Shayda Torabi  23:25  
it's so enriching and encouraging, and especially her story of just being able to have this. It's like, it's not to reduce it, but like to really get back to you know, like that moment of she's in her garden. She's finding this piece of just like trimming her roses, and just that inspiration and realization of wow, this is something that I can build a brand experience a conversation off of something to create some sort of, you know, all a branch or rose branch out to that consumer who might be perusing a dispensary and trying to you know, pick out the brand that speaks to them the most. I love that. So kind of off of that. You're a California Sonoma County brand. What is that market like in particular, knowing that alcohol and wine is such an influence in the market? Obviously, you're not selling in the same mediums. You can't sell cannabis at a winery or distillery or even at you know, the local store shop that selling wine like you have a different output to the consumer. But I'm just curious from building a brand in such a defined market that is wine. Did you notice that it helps or was there any challenges around the adoption from a consumer perspective from specifically maybe these women who are used to their tradition of wine branches? Are they now being converted into cannabis or Roset branches and kind of what is your influence been navigating that I guess God graphical area that you've been building your Brandon?

Karli Warner  25:02  
Yeah, it's um, you know, there were definitely minds that needed to be other educated or changed or shifted or evolved expanded or what was interesting is at the you know, women's parties, you certainly had some attendees who like, came to just sort of hear the hear the stick hear the pitch, but were it very much like I am not going to consume cannabis. And what was interesting to watch is every party we did, there was someone there who was what we call Canna confident, and she would share her story. So we would do our education piece, we would share our stories, but then someone in the room would end up inevitably sharing as well. And that's what changed minds. It was, oh, I'm in this room. I'm in this community of women. There are already women in here, we're using cannabis, and they're okay to talk about it in an open way in this forum. And so I think that was really significant to changing minds. I think there's so much confusion which I'm sure you experienced between hemp drive CBD and THC and CBD from can you know, the cannabis plant. And so it was educating demystifying. And in some cases, it was that they should go and find like a high quality, beautiful CBD product on on the hemp derived market. And then in some cases, it was like oh, no, you probably should try it. You know, if you're open to having a little bit more of like an experience like an elevated experience for it, then we can bring in a little bit of that THC. And it quickly we quickly evolved from being this sort of Canna curious consumer to serving this Canna curious consumer to serving this Canna confidence consumer. And you can see that in the evolution of our products. So we start out with a 10 milligram chocolate and a five milligram root Patay. And then we moved when when legalization happened, the fruit back tail was not a viable product for the shelf at the time and the way that the manufacturing was working in testing, it was just, it was a challenging, challenging product to work with. So we ended up expanding our chocolate line and starting our rosettes, which are pre rolls. And that was really just Aaron and I like, we want joints to smoke. Let's make pre rolls, like real good market research there. But I need this product. So pre rolls, you know, we're one of the fastest growing categories at the time. And then what we did last winter is we actually partnered with a hash house out of Washington, we licensed them into California. And we also started making hash infused rosettes for ourselves. So that sounds delicious. Yeah, and so our products are divided into three categories, blissful wrasse, which are all the indica leaning strains, brighter day, which are more sativa leaning and common focus, which are the CBD rich strains. So we still have that sort of entree product in the CBD line. But then you can really, you know, expand up and go from there. And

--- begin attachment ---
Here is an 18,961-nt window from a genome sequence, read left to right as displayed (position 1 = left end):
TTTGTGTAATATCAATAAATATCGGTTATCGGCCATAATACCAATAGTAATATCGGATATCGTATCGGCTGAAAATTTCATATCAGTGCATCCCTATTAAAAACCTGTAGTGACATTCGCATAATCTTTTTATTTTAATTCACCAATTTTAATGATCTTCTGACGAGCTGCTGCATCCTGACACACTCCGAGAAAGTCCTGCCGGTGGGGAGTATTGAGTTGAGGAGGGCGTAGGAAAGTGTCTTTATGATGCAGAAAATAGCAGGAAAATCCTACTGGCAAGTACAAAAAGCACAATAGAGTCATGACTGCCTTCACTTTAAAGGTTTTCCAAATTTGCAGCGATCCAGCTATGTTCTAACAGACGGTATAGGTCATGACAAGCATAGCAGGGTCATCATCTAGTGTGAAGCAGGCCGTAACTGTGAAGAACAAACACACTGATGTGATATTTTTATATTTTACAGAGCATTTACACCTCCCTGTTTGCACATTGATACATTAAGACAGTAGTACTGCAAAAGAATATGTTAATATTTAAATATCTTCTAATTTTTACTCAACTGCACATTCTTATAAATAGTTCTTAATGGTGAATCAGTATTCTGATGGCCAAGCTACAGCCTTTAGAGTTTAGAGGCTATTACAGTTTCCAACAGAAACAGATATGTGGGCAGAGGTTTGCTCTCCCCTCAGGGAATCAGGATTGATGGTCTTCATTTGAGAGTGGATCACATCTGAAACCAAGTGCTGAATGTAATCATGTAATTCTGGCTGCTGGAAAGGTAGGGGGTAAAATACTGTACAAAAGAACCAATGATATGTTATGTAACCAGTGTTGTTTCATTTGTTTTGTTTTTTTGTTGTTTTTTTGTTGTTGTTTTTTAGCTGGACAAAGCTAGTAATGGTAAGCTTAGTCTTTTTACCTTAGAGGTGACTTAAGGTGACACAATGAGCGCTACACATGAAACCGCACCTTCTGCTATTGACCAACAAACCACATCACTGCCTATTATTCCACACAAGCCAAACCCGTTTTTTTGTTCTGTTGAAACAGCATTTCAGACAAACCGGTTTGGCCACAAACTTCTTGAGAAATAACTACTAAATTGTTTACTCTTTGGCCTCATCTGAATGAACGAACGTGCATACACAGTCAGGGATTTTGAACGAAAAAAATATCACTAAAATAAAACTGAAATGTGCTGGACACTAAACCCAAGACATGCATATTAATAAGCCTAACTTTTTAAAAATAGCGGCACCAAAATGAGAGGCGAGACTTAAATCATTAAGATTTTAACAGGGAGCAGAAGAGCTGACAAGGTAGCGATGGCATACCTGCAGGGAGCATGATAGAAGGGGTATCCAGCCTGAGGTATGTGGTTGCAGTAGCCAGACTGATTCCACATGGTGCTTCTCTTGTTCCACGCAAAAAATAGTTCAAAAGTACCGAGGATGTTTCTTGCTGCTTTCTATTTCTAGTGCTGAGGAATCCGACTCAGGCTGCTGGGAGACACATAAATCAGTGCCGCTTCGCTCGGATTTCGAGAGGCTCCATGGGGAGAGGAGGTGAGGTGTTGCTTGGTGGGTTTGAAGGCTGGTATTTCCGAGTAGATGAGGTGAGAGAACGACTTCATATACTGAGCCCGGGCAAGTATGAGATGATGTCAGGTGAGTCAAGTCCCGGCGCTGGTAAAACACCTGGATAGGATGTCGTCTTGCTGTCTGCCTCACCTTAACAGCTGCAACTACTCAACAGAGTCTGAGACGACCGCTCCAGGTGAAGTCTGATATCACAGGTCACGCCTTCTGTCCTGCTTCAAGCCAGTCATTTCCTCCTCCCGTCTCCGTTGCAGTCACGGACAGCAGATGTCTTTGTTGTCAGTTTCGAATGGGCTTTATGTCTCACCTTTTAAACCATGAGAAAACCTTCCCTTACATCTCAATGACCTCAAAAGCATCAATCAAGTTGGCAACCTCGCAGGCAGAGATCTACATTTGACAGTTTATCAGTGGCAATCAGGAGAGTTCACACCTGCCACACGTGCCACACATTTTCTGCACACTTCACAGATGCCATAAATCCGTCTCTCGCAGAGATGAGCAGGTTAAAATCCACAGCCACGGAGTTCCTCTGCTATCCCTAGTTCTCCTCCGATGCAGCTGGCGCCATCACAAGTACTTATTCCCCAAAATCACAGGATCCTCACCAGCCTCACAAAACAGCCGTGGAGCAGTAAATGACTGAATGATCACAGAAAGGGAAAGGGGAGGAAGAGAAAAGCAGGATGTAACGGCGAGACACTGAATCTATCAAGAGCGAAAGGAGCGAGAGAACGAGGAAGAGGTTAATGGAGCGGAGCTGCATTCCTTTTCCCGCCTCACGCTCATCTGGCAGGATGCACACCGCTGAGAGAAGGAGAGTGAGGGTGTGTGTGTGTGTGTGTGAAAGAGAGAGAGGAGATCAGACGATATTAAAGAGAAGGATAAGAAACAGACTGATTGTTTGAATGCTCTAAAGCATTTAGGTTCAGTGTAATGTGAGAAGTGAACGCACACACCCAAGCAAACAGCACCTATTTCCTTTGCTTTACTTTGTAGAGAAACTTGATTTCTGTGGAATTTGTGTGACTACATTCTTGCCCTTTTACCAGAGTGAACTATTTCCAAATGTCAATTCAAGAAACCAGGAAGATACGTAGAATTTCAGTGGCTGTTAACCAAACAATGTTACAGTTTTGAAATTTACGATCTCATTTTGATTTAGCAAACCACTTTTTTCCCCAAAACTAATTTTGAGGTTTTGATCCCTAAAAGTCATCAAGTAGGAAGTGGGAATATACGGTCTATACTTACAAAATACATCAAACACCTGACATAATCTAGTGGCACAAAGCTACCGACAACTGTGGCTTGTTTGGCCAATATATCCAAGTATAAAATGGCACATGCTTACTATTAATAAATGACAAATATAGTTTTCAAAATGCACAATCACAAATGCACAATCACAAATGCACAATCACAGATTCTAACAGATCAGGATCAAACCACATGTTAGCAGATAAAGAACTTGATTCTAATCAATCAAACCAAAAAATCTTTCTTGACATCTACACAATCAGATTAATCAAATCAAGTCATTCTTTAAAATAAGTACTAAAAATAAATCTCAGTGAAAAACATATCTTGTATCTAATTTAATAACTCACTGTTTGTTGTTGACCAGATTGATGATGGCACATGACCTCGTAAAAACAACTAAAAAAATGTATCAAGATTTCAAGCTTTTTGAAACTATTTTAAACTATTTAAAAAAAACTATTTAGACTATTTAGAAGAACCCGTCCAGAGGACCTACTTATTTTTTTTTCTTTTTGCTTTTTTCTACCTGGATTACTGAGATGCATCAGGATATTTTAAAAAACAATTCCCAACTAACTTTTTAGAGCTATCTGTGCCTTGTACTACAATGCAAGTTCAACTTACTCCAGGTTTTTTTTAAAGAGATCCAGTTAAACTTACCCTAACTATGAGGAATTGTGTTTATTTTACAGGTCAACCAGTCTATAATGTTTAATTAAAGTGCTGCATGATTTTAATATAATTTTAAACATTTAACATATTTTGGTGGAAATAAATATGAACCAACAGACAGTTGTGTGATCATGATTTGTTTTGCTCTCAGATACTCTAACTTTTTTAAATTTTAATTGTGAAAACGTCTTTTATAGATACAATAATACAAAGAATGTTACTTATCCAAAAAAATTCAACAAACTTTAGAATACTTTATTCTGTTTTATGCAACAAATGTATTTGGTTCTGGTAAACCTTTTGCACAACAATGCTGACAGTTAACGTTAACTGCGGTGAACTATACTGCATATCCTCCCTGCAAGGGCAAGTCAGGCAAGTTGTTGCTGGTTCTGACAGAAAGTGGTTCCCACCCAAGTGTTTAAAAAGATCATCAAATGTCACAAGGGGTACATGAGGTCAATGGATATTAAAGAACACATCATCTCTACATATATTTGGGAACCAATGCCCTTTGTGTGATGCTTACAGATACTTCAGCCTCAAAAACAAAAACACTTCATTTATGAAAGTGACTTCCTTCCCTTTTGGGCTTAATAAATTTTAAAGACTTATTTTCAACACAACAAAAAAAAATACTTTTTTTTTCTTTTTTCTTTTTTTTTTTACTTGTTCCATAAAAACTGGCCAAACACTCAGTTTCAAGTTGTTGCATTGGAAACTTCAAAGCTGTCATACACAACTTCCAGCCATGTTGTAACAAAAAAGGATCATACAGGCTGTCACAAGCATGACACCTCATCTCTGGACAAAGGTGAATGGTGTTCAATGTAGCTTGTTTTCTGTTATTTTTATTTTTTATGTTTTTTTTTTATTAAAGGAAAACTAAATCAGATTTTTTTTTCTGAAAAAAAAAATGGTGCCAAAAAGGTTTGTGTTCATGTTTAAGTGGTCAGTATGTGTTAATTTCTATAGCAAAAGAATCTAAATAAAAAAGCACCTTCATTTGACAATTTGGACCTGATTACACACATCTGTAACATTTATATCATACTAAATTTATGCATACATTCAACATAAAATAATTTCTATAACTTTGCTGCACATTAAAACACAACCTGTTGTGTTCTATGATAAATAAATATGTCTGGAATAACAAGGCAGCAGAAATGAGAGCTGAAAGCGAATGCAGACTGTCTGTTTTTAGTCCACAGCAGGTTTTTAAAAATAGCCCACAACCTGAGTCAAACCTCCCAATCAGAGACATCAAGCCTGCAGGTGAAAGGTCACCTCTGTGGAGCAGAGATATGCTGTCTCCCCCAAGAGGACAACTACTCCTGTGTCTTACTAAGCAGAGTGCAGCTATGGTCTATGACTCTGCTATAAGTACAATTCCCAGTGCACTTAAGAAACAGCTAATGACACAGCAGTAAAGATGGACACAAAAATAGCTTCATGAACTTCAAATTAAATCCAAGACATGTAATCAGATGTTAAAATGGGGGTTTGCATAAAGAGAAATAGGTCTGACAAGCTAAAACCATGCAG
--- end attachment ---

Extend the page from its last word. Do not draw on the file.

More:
Shayda Torabi  28:04  
I appreciated the highlight of, obviously, the power of influence. And I think it's something that I really tried to resonate and emphasize through the podcast, and obviously through my guests stories and testimonials of just, it's amazing, obviously, when you can impact a billion people, 1000 people, 100 people. But when you are trying to truly make an impact, I do believe it has to be distilled down into a one to one conversation. And so I'm curious kind of what the transition was. You mentioned you started doing these, what did you call them before? Because now you call them Garden Parties, don't you always call the artisan garden party.

Karli Warner  28:42